Using this already known information to produce provably airworthy craft with minimal risks and unknowns is the staple of commercial avionics.

      The application of what is already known, to devise new and untested a

  • Peregrine falcons can reach over 200 MPH in a dive.
    They get their own fuel.
    They are self replicating and have amazing eyesight.
    They can be trained.
    While they're not naturally distance fliers, then can convert their insane dive speed to distance.

    Why spend millions developing fragile, limited, little planes?
    Spend tens of thousands training a bunch of birds, and strap a camera to them.
    They last for years, are undetectable by radar, and are unremarkable when actually detected.

    Or at least take a clue from birds

    • You should get to work on breeding falcons that can carry 4 people, and let us know how it goes. Since aircraft in the competition were allotted the equivalent of one gallon of fuel per passenger per 200 miles, a vehicle that carries no passengers would be allotted no fuel.

      If the goal is automation and size, we need to stop with the fixed wing bullshit.
      If the goal is speed and flight duration, we've got larger, high-altitude craft that already fit the bill.

      Not every competition is about war and spying. This contest is designed to improve fuel efficiency in passenger aircraft. Not automation, not size, not speed, not duration. Efficiency.

    • by cynyr ( 703126 )

      well how much do you thing a falcon can carry? now how many do i need to life my 200LBS ass, and my 40LBS of gear 200 miles in 2 hours from a standing start on the ground?

      I somewhat agree with your for the drone/UAV market and if this article had been about that and I had mod points i may have given you a few.

      As a note flexible/flapping wing planes are under development, but it turns out they are hard to control. Perching UAVs are as well, with both solar and peristic recharging methods.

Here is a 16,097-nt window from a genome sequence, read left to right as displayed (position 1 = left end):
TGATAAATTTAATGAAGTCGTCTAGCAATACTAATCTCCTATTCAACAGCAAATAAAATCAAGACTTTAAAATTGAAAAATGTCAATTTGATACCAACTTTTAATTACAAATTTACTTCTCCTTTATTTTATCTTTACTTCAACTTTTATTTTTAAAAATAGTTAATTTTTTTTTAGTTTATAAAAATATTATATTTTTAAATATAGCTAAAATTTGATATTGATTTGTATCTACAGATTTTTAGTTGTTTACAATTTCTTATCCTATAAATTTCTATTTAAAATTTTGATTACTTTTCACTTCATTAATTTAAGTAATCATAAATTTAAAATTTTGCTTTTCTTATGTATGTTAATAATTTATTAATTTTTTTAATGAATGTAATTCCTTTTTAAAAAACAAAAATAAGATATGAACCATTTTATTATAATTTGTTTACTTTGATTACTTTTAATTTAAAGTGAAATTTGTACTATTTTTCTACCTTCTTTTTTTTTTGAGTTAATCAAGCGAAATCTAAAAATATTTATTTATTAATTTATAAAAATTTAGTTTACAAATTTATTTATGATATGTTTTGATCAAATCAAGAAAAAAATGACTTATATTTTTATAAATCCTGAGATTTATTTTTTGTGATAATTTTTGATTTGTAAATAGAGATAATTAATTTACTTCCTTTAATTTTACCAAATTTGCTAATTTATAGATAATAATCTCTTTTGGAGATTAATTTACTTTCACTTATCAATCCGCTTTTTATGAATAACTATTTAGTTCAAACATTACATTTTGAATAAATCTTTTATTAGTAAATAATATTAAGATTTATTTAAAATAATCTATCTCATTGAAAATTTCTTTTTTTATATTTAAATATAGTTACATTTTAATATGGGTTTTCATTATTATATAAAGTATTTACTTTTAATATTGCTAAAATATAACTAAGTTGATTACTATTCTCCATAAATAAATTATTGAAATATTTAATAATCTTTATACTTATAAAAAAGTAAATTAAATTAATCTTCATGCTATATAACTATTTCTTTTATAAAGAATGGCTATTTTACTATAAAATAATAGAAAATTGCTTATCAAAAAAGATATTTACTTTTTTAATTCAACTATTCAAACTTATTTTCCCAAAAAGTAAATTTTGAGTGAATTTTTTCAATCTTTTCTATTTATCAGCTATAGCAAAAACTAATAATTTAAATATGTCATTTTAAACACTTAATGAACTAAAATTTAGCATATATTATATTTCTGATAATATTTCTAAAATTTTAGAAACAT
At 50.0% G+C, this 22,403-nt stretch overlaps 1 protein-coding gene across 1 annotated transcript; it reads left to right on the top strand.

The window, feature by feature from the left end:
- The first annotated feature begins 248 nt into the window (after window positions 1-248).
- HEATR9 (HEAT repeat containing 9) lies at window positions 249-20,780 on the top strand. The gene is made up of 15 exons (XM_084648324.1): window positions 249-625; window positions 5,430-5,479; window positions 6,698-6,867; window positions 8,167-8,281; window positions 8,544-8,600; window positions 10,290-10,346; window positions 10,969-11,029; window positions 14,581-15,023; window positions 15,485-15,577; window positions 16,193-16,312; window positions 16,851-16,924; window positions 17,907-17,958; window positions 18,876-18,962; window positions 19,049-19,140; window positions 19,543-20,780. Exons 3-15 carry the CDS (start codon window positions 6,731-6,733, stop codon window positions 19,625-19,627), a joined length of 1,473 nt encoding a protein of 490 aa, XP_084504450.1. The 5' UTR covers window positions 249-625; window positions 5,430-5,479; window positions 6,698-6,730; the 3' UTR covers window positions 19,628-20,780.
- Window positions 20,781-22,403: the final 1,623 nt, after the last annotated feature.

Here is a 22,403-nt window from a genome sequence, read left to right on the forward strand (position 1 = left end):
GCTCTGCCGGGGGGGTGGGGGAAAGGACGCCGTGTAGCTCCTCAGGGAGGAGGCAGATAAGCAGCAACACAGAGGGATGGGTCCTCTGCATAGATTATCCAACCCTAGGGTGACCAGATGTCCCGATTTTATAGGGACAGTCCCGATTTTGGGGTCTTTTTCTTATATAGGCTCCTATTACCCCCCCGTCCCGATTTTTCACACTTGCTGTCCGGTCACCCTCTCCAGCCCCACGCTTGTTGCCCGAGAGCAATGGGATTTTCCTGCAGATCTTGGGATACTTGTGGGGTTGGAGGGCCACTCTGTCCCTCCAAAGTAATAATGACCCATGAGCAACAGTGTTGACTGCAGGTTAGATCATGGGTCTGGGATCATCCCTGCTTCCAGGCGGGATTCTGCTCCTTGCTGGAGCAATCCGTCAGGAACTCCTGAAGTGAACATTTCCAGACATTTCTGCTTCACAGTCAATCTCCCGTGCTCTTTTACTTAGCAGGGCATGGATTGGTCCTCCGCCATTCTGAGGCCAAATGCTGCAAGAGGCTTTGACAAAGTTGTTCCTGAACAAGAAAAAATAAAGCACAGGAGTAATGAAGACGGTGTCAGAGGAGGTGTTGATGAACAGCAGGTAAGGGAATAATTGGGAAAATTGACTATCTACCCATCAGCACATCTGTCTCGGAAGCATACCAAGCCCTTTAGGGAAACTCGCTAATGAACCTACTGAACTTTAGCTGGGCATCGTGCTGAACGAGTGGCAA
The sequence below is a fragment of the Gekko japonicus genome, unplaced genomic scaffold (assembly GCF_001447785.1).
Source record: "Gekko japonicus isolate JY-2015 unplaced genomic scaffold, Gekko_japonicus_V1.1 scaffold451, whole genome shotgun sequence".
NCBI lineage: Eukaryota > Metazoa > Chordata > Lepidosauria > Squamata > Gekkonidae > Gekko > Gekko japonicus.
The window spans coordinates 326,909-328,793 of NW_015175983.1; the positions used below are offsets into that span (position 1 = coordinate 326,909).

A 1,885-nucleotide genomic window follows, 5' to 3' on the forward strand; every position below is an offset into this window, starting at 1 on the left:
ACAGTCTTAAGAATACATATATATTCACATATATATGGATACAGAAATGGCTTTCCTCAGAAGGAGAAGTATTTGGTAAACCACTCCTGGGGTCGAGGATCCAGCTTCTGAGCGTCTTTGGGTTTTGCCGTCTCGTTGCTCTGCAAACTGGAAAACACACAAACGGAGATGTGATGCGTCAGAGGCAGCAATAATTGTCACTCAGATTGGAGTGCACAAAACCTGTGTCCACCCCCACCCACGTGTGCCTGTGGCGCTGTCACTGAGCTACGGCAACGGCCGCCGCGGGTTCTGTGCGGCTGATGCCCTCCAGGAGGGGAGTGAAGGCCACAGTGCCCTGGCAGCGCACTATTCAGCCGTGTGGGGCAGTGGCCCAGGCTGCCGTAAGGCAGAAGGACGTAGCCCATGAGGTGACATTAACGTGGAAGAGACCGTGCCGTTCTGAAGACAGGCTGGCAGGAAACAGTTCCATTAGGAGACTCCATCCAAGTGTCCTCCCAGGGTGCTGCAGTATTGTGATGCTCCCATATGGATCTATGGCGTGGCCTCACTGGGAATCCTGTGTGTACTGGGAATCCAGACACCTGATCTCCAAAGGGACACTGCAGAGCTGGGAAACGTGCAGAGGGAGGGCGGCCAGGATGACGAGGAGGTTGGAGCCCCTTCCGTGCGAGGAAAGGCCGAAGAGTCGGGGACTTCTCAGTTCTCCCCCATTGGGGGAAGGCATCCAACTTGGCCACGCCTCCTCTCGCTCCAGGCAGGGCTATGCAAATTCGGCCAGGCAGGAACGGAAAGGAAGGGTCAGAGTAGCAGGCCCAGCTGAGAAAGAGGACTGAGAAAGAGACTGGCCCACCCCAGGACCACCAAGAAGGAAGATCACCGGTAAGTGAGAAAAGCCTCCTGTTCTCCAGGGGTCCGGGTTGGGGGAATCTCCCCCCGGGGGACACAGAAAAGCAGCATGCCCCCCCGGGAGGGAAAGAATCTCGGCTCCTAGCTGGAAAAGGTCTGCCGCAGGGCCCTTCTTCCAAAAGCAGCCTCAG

I wonder how far a g

    • by Moofie ( 22272 )

      I'm sorry. I don't understand what performance similarities a three pound bird has to an airplane that can carry four people a few hundred miles in a couple hours. Maybe you could help me understand.

      • I don't understand why we need new planes to carry people when we already have existing planes that do it faster, more stealthily, with more armaments, etc.

        The point is that they're pouring millions into shit we already have answers for.

        We have unmanned high altitude surveillance craft that basically float for months on end.
        We have little drones that go in under radar and bomb people.
        We have planes of various sizes to carry people.

        What we don't have are inconspicuous drones that can fly fast and act autonom

        • by Moofie ( 22272 )

          You're not making any sense. This competition is about small, efficient, electric airplanes. So your babbling about micro-air vehicles just doesn't have anything to do with that solution space.

          If you can train the birds, guarantee you can get a DARPA contract. I also guarantee that you can't train the birds.

  • You do realize that a camera and wireless card would significantly reduce this plane's efficiency, right?
  • by jamesl ( 106902 ) on Monday October 03, 2011 @07:14PM (#37594516)

    The test is to deliver 200 passenger miles per gallon. The winner had four seats so it was allowed to use up to four gallons (equivalent) of fuel to cover the 200 mile distance.

    • At the same time the article states that they achieved >400 passenger miles per gallon. Additionally, if you check the rules, they were also required to carry 200 lbs per seat in the plane. (17 http://cafefoundation.org/v2/pdf_GFC/GFC.TA.07.28.09.pdf [cafefoundation.org] ) I'm actually more impressed that they were able to pull this off with a decent carrying capacity.

    • I was wondering how one defines "passenger"? Are the pilot and co-pilot considered passengers? If they had stated occupants this issue would not exist.

  • funny how they seem to hide the fact that the winner is a small glider company from Slovenia, EU, called Pipistrel, see here: http://www.pipistrel.si/news/pipistrel-won-the-nasa-green-flight-challenge-for-the-third- [pipistrel.si]

    and they have been winning this challenge for 3 years in a row now!

  • Airport taxes get higher. Freedom suffers.

    If you could use your time off to live in Thailand for two weeks on $200 wouldn't you? Even if it took 22 hours to fly there?

Today is a good day for information-gathering. Read someone else's mail file.